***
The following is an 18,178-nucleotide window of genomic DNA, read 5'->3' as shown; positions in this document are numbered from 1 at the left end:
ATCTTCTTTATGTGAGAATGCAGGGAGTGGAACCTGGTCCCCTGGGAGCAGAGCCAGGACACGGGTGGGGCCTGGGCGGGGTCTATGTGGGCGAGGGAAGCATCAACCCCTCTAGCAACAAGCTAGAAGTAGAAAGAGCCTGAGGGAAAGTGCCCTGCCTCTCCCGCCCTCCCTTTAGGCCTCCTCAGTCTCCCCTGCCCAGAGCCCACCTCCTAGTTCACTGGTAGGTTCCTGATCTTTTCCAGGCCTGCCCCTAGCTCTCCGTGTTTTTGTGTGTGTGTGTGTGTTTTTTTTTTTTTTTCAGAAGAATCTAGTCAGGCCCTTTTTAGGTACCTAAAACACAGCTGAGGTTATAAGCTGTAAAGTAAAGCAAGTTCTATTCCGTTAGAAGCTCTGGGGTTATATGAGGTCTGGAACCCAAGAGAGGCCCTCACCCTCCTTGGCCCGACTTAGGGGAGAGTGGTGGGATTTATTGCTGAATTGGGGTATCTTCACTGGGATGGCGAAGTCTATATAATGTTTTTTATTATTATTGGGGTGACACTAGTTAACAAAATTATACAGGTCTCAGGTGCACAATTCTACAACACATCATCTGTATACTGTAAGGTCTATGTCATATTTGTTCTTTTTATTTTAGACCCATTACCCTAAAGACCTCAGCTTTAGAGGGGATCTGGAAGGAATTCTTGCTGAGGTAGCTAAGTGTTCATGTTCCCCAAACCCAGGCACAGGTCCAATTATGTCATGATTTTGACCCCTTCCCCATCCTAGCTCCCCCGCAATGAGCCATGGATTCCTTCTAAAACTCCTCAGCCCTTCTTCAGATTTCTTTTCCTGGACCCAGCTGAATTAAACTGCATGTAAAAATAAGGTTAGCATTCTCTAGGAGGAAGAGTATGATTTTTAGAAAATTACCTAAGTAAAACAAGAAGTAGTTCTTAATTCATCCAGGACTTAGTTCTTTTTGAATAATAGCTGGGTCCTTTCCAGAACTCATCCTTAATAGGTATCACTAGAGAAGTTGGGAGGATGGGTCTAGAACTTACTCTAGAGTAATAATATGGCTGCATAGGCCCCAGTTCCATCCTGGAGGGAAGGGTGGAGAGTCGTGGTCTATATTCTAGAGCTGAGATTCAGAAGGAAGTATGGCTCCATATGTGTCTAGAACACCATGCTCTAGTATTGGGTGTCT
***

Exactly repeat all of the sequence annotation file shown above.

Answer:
The following is an 18,178-nucleotide window of genomic DNA, read 5'->3' as shown; positions in this document are numbered from 1 at the left end:
ATCTTCTTTATGTGAGAATGCAGGGAGTGGAACCTGGTCCCCTGGGAGCAGAGCCAGGACACGGGTGGGGCCTGGGCGGGGTCTATGTGGGCGAGGGAAGCATCAACCCCTCTAGCAACAAGCTAGAAGTAGAAAGAGCCTGAGGGAAAGTGCCCTGCCTCTCCCGCCCTCCCTTTAGGCCTCCTCAGTCTCCCCTGCCCAGAGCCCACCTCCTAGTTCACTGGTAGGTTCCTGATCTTTTCCAGGCCTGCCCCTAGCTCTCCGTGTTTTTGTGTGTGTGTGTGTGTTTTTTTTTTTTTTTCAGAAGAATCTAGTCAGGCCCTTTTTAGGTACCTAAAACACAGCTGAGGTTATAAGCTGTAAAGTAAAGCAAGTTCTATTCCGTTAGAAGCTCTGGGGTTATATGAGGTCTGGAACCCAAGAGAGGCCCTCACCCTCCTTGGCCCGACTTAGGGGAGAGTGGTGGGATTTATTGCTGAATTGGGGTATCTTCACTGGGATGGCGAAGTCTATATAATGTTTTTTATTATTATTGGGGTGACACTAGTTAACAAAATTATACAGGTCTCAGGTGCACAATTCTACAACACATCATCTGTATACTGTAAGGTCTATGTCATATTTGTTCTTTTTATTTTAGACCCATTACCCTAAAGACCTCAGCTTTAGAGGGGATCTGGAAGGAATTCTTGCTGAGGTAGCTAAGTGTTCATGTTCCCCAAACCCAGGCACAGGTCCAATTATGTCATGATTTTGACCCCTTCCCCATCCTAGCTCCCCCGCAATGAGCCATGGATTCCTTCTAAAACTCCTCAGCCCTTCTTCAGATTTCTTTTCCTGGACCCAGCTGAATTAAACTGCATGTAAAAATAAGGTTAGCATTCTCTAGGAGGAAGAGTATGATTTTTAGAAAATTACCTAAGTAAAACAAGAAGTAGTTCTTAATTCATCCAGGACTTAGTTCTTTTTGAATAATAGCTGGGTCCTTTCCAGAACTCATCCTTAATAGGTATCACTAGAGAAGTTGGGAGGATGGGTCTAGAACTTACTCTAGAGTAATAATATGGCTGCATAGGCCCCAGTTCCATCCTGGAGGGAAGGGTGGAGAGTCGTGGTCTATATTCTAGAGCTGAGATTCAGAAGGAAGTATGGCTCCATATGTGTCTAGAACACCATGCTCTAGTATTGGGTGTCT